“The one time my brain is really allowed to work is when I'm walking somewhere. I do a lot of my writing like that.”
Although the album’s title evokes a sense of nature, Stranger In The Alps instead offers up the grittiness of the city. Many of its tracks describe Bridgers walking through streets, providing an insular account that can only be awakened through seemingly aimless wanderings. “I feel like my only comfort is walking around,” she says. “The one time my brain is really allowed to work is when I'm walking somewhere. I do a lot of my writing like that.” And while the city is very much in Bridgers’ blood after growing up and residing in Los Angeles, she does go on to say that she’s “obsessed” with nature.
“The [album] title was really striking to me. I’ve never been to the Alps but I’m obsessed with winter, nature, forests. It's really ironic that I live in urban sprawl but it makes me appreciate it a lot more I think,” she says, mentioning a recent trip to California’s Yosemite National Park as particularly memorable. “I would absolutely live there if I could, live right in the middle of the canyon.”
While the solo-living canyon dream is a long way off, Bridgers is learning to live with herself in a way she hasn’t before. She tells me she’s always been in relationships since the age of 15, having broken up with her last partner earlier this year. “I have been enjoying my own company for the first time in my life. I live by myself, I do everything by myself, walk by myself,” she says. “I miss the companionship, I miss travelling and planning things with other people, having someone around you that has context for everything in your life. But for the first time I'm learning to solve my own problems and be on my own and I'm trying really hard to enjoy my own company and it's been nice.”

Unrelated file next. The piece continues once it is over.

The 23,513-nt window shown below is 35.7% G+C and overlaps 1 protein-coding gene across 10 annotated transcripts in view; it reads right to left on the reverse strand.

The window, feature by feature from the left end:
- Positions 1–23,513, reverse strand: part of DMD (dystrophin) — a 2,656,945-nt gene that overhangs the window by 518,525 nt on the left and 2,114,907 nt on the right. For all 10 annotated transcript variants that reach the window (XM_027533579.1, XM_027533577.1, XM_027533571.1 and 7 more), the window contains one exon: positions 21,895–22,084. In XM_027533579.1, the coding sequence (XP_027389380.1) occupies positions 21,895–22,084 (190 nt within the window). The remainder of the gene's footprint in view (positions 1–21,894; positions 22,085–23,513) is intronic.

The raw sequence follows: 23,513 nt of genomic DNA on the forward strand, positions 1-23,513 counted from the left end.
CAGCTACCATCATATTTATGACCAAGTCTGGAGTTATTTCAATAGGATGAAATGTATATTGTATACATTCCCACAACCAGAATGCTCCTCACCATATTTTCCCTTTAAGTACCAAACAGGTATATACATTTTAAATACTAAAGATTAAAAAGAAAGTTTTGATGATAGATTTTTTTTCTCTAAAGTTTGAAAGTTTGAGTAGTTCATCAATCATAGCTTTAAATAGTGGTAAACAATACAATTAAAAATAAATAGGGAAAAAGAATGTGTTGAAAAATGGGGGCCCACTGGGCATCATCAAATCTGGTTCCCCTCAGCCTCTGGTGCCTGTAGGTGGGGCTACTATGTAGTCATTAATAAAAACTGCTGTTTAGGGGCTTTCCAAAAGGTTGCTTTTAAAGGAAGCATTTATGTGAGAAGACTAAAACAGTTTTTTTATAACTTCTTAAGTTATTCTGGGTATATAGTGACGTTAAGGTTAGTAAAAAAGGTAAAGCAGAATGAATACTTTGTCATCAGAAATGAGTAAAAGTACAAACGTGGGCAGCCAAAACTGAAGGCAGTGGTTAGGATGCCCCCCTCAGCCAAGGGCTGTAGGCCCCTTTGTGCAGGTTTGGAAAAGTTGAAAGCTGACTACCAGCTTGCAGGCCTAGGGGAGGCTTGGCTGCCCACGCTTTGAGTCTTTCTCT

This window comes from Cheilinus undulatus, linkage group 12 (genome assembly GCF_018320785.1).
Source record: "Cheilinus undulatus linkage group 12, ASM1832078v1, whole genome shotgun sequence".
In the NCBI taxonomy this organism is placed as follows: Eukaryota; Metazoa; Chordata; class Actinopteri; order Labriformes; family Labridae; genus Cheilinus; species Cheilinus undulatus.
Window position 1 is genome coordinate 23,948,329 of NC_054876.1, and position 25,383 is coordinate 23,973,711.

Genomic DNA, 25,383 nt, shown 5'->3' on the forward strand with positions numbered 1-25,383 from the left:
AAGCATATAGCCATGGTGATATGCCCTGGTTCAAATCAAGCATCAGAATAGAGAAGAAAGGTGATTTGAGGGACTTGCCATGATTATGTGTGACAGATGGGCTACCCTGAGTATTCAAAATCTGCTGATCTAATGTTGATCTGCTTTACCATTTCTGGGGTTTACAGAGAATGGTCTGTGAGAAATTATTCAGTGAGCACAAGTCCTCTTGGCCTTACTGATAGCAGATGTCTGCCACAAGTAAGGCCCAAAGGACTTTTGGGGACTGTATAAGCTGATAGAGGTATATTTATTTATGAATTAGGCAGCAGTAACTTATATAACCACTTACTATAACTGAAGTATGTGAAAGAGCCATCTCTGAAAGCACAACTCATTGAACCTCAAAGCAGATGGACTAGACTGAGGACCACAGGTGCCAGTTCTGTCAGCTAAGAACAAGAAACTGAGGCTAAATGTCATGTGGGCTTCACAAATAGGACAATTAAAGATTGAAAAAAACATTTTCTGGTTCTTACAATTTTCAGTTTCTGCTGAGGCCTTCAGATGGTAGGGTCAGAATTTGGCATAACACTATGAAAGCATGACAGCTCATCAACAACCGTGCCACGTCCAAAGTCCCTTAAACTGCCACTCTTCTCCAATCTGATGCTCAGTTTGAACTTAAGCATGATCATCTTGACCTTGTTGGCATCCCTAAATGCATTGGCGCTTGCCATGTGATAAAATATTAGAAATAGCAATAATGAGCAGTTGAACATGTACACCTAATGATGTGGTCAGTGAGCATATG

Trying new things is something that was paramount in the creation of Stranger In The Alps. Produced by Tony Berg and Ethan Gruska, Bridgers recorded all the vocals on the album while in complete darkness. “It's so atmospheric, so we were experimenting a lot and some of the vocals were recorded separately,” she continues. “Matthew the producer would just turn off all the lights. I would sing and see the glow of his face in the computer but nothing else. It was really cool and sometimes I'd just close my eyes. It was hard to not drift away from the microphone. I'll totally do that for the rest of my life. It really makes a difference, when you can see everyone looking at you, it's a different experience than singing for yourself.”
Through this particular process, Bridgers feels like she’s finally ‘found’ her voice but also maintains that it’s something that’s ‘always progressing’. “I hear stuff I did two years ago and I'm like, what was I doing? I definitely freak out about that,” she says. “I just don't want to change my mind. That's kind of what I was saying when I was saying I was finding my voice with this record, I don't think I'll be embarrassed of it in two years. This is the beginning of me making stuff that I can really stand behind.”
With such an impactful, stunning record, it would be easy to say that Bridgers is a songwriter wise before her years. What makes Stranger In The Alps so riveting though, is its unapologetic exploration of adolescent thought that, universally speaking, none of us really ever grow out of. We’re forever searching for an answer, a break to catch our breath, and while Phoebe Bridgers may not have the explanation, Stranger In The Alps provides a rare opportunity to try and find that solution within ourselves.